There has been an increase in financial membership, due in no small part to the fact that the organization under Sally has applied and developed rigorous accounting systems. As that membership base has grown, the business itself has grown in terms of staffing levels, finances and resources, but most tellingly in what it provides members.
“We offer more in representation than we did previously,” Sally points out. “We act as a buying group for members, offering greater discounts. The value for members is in the fact they can do business better.
“We work on the principle that by adding value to member business – through promotion or savings or by supporting them in workplace relations issues, or by providing general business advice and useful tools – they will work back with us to add value to their industry body.
“That’s one thing I’m pleased with,” continues Sally, “the work we’ve done around how to better communicate with industry and be the voice of industry. Increasing our engagement with our members and their level of engagement with us has been a strategy that has made us a much keener, stronger organisation. But there’s always more that can be done in the level of commitment on both sides.”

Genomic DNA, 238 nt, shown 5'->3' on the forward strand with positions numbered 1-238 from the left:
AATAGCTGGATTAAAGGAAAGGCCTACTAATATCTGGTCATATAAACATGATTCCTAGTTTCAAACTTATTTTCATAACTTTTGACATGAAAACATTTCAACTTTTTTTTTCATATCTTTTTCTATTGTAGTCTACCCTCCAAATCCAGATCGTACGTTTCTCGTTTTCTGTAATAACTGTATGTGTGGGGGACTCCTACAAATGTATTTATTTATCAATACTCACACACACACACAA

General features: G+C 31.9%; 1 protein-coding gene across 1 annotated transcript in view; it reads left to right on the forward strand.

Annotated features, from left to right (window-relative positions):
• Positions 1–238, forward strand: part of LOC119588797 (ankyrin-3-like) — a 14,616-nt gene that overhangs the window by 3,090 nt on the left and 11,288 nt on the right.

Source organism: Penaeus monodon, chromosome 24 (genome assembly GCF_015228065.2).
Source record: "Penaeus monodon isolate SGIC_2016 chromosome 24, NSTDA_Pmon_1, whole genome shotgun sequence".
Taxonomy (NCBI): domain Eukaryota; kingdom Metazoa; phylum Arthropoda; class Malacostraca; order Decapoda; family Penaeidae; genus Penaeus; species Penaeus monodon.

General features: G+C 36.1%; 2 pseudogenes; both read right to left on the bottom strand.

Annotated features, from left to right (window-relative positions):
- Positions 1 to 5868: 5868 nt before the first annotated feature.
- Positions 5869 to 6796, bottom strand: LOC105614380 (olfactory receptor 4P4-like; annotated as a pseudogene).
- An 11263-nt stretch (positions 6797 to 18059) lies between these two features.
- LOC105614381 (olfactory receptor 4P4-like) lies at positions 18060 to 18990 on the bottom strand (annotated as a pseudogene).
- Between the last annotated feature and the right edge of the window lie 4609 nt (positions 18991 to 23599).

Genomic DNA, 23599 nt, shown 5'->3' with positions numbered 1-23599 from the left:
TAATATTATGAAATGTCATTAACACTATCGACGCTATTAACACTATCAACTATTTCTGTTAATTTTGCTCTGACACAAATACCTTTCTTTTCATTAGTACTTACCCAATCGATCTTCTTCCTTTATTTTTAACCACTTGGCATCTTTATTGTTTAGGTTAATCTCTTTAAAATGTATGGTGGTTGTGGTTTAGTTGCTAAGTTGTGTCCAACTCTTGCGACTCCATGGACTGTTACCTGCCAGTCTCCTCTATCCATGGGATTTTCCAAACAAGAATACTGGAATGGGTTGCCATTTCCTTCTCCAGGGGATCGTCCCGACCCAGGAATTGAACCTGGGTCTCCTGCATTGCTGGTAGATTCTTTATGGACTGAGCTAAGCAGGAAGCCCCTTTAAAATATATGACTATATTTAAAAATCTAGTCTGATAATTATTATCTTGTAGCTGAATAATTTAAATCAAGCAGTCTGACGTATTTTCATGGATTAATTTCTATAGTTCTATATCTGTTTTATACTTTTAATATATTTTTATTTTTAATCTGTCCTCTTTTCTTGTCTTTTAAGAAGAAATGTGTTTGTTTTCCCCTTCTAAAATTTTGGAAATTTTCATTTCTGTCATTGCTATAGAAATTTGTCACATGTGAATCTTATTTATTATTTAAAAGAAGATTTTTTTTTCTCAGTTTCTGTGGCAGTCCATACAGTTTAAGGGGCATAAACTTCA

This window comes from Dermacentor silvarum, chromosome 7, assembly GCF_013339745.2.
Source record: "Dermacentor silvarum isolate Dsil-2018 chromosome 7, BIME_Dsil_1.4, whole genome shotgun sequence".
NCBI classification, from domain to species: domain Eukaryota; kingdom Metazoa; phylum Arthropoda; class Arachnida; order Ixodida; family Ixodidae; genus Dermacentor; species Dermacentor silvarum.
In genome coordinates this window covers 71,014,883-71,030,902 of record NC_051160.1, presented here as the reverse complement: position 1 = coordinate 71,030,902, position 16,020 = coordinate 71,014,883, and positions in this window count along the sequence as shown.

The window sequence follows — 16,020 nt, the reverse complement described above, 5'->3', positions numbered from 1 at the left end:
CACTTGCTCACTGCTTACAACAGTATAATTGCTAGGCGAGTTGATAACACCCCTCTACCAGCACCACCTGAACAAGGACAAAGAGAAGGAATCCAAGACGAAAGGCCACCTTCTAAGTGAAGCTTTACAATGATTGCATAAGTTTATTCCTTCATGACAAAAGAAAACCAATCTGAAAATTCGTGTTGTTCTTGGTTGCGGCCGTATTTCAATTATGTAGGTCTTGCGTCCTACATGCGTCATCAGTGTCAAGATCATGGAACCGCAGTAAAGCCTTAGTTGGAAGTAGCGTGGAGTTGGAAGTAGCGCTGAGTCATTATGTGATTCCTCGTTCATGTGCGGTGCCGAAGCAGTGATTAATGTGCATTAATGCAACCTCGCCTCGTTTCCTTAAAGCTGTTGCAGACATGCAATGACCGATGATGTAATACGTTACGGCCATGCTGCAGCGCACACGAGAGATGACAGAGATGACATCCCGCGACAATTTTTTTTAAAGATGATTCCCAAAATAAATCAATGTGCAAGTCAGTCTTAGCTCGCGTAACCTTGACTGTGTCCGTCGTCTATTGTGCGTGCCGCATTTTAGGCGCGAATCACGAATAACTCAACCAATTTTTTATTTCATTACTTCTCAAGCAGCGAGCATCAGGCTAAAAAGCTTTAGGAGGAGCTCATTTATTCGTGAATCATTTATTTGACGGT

Sally began her working life in scientific research. She worked for the CSIRO for eight years in Human Nutrition: “I’ve always had an interest in food, obviously from some very different angles.
“You often find people with very different backgrounds in hospitality. It’s because they get into it from an ‘aspirational’ view-point rather than with any great technical skill.
“At the CSIRO we were studying metabolic types, looking at those very lucky people who can eat anything and never put on weight and then the rest of us whose bodies dictate what we can and can’t eat to maintain a healthy weight.”
The Power of Marketing
Sounds fascinating, and Sally agrees it was, but back then working in science and research was challenging: funding was difficult to secure and trying to explain what you did was virtually impossible and often socially isolating.
Nowadays, through clever marketing and building a mystique around scientific research as a career, it is so much more “fashionable”.